Postglacial environmental change inferred from carbonate- and organic-rich sediments of groundwater-fed Kelly Lake, Kenai Peninsula, south-central Alaska

Emmy A. Wrobleski, Ellie Broadman, Al Werner, Donald T. Rodbell, Darrell S. Kaufman

Research output: Contribution to journalArticlepeer-review


Major shifts in hydroclimate have been documented during the last deglacial period and the Holocene in south-central Alaska. Rare freshwater calcium carbonate (marl) deposits in lakes on the Kenai Peninsula can be used to reconstruct past changes in hydroclimate, including the influence of groundwater inflow to lakes. Here, the postglacial sediment sequence from groundwater-fed Kelly Lake (60.514°N, 150.374°W) was analyzed for multiple proxies including isotopes of carbon and oxygen in marl calcite (δ13Cmarl and δ18Omarl), and isotopes of carbon (ẟ13COM) and abundances of C and N in organic matter. Bulk sediment analyses include organic matter and calcium carbonate (CaCO3) contents, visual stratigraphy and sediment flux. These analyses extend those of a previous paleoenvironmental reconstruction from Kelly Lake, which focused on sedimentary diatom oxygen isotopes and mass balance modeling over the past 10 000 years. Here, we show that Kelly Lake was deglaciated prior to 14.6 ka, and that by 14.0 ka marl dominated the sediments, with CaCO3 precipitation probably driven by groundwater input and mediated by shallow-water charophytes. Marl accumulation decreased as organic and clastic inputs increased between ~12.2 and 11.5 ka. This shift, together with an increase in both δ13Cmarl and δ18Omarl values and a decrease in CaCO3 content, indicates an increase in the influence of meteoric water on the hydrologic budget under wet conditions, possibly driven by a strengthened Aleutian Low atmospheric pressure cell. A shift to lower δ13Cmarl and δ18Omarl values at ~11.5 ka is interpreted as an increase in the proportion of groundwater relative to meteoric water in the lake. Beginning around 9 ka, the proportion of meteoric water input continued to increase, the surrounding coniferous forest was established, and by 8 ka, CaCO3 accumulation ended. Our results elucidate the environmental conditions under which marl was deposited during the Lateglacial and early Holocene in this part of Alaska, and demonstrate how a variety of synoptic- and local-scale climatic variables can converge to influence sedimentation in a groundwater-fed lake.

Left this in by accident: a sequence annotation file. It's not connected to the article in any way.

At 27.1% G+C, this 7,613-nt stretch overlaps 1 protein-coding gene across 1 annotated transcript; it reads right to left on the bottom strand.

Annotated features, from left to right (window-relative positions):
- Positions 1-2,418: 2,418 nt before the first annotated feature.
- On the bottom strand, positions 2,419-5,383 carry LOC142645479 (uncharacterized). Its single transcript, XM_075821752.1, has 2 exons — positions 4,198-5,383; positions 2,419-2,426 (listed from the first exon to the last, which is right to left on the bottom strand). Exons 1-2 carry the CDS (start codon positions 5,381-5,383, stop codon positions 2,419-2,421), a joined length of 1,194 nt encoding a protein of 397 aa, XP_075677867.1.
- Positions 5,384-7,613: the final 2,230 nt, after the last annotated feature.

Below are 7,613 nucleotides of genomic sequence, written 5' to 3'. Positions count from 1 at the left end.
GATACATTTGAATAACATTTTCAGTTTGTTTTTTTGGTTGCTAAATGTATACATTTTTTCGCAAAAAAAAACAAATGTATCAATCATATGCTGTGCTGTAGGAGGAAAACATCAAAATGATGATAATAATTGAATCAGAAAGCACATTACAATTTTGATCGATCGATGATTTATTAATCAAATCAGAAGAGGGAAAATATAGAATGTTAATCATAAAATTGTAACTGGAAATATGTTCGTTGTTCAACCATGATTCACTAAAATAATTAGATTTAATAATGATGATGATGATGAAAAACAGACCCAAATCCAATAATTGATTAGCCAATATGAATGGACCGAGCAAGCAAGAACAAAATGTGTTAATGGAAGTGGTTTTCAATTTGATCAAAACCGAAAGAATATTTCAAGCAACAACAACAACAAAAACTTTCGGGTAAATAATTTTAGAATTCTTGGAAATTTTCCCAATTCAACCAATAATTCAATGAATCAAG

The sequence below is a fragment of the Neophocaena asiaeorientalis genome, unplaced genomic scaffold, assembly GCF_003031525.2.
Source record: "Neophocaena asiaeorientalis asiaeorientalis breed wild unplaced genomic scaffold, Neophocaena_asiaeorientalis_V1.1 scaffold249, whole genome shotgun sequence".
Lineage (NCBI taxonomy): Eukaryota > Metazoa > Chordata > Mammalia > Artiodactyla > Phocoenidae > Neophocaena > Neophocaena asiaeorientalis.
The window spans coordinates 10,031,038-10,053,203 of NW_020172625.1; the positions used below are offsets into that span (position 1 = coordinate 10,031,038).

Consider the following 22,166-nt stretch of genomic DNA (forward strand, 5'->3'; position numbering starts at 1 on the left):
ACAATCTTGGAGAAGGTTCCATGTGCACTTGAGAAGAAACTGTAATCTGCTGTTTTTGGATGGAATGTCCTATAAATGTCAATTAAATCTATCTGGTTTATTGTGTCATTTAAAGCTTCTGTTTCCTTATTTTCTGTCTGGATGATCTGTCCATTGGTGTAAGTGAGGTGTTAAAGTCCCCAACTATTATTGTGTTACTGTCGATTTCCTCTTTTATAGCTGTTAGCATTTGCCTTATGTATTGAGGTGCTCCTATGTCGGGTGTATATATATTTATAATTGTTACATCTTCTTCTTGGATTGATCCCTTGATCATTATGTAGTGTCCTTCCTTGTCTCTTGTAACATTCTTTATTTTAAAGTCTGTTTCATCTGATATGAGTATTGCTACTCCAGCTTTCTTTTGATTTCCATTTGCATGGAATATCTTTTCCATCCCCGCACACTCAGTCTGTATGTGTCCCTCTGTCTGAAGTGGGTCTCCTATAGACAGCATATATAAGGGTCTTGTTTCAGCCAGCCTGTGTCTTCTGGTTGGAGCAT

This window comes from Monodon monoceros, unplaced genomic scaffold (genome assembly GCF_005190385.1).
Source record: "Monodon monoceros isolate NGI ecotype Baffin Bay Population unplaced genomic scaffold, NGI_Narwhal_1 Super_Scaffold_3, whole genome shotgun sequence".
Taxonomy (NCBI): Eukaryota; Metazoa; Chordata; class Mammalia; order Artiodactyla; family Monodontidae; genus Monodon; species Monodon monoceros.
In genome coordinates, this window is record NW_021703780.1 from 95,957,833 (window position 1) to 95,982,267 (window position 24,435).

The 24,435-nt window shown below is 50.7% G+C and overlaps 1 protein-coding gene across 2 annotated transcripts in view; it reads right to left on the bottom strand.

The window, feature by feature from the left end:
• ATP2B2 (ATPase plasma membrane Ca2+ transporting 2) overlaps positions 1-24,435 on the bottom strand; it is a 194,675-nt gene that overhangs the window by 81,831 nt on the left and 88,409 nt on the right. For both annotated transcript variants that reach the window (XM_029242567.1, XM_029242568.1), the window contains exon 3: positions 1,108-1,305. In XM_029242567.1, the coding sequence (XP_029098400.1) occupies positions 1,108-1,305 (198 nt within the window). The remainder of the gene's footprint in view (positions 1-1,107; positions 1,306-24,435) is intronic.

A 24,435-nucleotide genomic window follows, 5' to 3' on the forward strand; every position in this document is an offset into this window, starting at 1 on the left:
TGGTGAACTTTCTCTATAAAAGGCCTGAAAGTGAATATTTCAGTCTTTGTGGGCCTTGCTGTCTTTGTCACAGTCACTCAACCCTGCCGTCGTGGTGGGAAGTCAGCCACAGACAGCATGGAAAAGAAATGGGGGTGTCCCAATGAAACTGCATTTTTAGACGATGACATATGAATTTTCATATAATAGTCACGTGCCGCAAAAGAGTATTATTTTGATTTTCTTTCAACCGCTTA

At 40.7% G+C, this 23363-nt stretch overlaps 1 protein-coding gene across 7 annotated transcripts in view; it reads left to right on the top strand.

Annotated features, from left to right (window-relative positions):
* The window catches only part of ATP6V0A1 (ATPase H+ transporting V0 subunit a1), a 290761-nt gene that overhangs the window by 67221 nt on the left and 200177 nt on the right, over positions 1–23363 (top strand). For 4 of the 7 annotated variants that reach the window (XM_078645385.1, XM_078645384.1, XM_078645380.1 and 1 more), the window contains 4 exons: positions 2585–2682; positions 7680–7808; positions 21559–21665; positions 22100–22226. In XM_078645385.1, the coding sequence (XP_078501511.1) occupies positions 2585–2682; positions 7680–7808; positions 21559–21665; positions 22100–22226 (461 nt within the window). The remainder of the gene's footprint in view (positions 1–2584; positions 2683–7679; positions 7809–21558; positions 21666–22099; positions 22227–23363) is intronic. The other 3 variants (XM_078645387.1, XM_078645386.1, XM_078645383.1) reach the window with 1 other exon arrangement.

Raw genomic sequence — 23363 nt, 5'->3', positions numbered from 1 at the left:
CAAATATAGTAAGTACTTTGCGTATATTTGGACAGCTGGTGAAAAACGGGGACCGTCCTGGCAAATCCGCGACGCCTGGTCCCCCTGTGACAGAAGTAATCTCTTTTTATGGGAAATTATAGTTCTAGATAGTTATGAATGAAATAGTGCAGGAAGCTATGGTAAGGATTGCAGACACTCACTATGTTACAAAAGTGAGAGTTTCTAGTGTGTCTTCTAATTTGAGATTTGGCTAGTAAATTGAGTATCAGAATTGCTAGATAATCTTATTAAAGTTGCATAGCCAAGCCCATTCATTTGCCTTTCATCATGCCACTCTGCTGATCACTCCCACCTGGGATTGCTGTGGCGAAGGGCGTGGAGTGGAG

Original languageEnglish (US)
Pages (from-to)1233-1250
Number of pages18
JournalJournal of Quaternary Science
Issue number8
StatePublished - Nov 2023


  • isotopes
  • lake sediment
  • late Quaternary
  • marl
  • paleoclimate

ASJC Scopus subject areas

  • Arts and Humanities (miscellaneous)
  • Earth and Planetary Sciences (miscellaneous)
  • Palaeontology


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